The Oxford English Dictionary says:
sacred /ˈseɪkrɪd /
▸ adjective connected with God or a god or dedicated to a religious purpose and so deserving veneration
▪ religious rather than secular
▪ (of writing or text) embodying the laws or doctrines of a religion
▪ regarded with great respect and reverence by a particular religion, group, or individual
▪ regarded as too valuable to be interfered with; sacrosanct
I have been thinking about sacred space and sacred spaces. How can I make space for God in my life, sacred space?
To start with the physical, what makes a space sacred? To what or whom it is dedicated? What happens there or has happened there? Who is in the space or has been there?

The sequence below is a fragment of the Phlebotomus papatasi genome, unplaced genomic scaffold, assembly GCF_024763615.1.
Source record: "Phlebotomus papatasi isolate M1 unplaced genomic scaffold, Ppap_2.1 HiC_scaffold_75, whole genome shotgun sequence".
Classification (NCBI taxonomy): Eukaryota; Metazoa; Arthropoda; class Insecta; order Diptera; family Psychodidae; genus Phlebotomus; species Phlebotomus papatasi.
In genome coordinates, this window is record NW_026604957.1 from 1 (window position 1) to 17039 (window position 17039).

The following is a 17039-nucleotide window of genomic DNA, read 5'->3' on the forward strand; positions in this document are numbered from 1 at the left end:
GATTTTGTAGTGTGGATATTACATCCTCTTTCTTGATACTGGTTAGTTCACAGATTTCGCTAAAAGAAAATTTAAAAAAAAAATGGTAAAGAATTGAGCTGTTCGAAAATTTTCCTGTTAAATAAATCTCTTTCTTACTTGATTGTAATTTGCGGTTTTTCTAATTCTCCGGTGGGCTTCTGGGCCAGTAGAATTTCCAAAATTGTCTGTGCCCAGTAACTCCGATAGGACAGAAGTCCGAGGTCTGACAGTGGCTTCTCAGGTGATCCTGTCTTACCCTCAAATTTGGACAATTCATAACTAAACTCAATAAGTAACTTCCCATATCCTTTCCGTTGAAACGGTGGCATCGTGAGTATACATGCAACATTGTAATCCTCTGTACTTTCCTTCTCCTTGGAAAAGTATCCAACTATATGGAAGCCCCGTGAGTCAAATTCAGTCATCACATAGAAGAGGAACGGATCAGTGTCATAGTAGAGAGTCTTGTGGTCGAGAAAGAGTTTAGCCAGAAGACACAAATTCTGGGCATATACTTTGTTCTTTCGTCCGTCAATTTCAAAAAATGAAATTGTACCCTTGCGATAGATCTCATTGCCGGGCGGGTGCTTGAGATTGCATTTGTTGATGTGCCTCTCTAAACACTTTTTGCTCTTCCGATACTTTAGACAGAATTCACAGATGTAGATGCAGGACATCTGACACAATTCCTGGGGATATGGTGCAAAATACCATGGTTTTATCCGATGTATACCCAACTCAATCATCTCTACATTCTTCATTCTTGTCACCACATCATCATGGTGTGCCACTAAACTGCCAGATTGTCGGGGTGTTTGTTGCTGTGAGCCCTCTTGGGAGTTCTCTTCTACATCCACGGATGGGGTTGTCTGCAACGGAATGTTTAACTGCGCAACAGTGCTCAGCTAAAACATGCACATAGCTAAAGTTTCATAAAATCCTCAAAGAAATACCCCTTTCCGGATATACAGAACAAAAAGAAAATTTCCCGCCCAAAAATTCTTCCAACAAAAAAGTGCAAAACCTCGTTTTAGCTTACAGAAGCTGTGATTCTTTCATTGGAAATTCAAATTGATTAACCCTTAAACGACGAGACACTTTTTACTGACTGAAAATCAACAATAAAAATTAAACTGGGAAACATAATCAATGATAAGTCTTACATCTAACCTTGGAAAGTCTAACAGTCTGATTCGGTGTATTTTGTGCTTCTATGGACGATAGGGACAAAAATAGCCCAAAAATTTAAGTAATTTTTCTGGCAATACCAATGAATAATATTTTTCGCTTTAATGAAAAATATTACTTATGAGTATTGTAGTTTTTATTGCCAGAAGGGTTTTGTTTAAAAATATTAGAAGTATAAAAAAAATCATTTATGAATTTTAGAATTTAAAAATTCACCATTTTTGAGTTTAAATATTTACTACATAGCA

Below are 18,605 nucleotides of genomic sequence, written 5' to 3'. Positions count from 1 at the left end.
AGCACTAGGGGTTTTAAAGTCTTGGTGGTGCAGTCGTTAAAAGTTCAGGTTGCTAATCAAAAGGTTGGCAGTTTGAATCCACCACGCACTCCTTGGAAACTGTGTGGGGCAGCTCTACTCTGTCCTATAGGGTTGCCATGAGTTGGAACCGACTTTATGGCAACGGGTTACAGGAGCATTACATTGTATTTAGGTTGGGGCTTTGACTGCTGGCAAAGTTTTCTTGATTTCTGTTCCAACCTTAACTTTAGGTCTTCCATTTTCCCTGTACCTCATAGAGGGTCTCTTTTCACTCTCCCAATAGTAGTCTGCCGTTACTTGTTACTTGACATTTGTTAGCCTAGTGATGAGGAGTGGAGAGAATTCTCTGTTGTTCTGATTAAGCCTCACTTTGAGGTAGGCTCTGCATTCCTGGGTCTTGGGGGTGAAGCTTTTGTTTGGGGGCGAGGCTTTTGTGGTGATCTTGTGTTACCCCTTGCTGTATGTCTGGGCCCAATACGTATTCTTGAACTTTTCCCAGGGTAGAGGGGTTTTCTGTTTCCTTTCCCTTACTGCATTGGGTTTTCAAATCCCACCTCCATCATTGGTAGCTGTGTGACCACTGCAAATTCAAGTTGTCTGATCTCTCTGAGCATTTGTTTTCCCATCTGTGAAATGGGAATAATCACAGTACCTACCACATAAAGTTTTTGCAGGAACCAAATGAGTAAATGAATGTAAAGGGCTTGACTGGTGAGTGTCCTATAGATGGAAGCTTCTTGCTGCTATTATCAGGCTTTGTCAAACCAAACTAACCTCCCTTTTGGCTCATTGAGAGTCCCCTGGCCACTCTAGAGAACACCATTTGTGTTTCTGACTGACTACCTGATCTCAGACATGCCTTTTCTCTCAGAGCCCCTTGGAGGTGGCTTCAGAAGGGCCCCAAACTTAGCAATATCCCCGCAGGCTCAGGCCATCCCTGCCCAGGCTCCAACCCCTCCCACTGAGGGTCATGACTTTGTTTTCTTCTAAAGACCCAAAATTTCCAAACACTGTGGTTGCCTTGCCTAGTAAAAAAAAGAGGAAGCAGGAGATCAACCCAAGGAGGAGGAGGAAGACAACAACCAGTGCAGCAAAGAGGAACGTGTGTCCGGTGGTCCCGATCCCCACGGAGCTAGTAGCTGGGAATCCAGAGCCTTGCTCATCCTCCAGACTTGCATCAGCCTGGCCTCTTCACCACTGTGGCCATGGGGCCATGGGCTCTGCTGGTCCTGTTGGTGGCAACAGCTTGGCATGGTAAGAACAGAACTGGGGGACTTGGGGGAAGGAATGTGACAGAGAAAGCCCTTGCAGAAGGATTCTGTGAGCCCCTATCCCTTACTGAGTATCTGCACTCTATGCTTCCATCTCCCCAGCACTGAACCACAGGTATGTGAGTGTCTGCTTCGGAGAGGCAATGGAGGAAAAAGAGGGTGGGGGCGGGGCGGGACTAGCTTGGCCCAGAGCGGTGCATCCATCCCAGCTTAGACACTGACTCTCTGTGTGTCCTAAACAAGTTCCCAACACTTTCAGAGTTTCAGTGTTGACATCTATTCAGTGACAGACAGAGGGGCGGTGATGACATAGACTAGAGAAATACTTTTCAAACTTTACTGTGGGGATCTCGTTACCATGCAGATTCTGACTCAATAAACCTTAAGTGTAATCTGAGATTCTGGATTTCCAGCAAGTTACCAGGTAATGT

The ancients had spaces they considered objectively sacred, even as magic. The prophets railed against the blasphemy. I cringe when a church names itself or its gathering place a temple.
And yet. And yet. Even in this age when we no longer see this space or that as objectively sacred we still treat certain spaces as set apart for godly purpose. Saint Benedict insisted the monks' oratory, their place of prayer, be used for for nothing else. It irks us when the kids run in the church sanctuary (even if, as I suspect, it disturbs God much less than it does us). I say some times, any room in our house with a cross or crucifix is a chapel.
But is my heart, my soul, a sacred space? That seems the far more important question.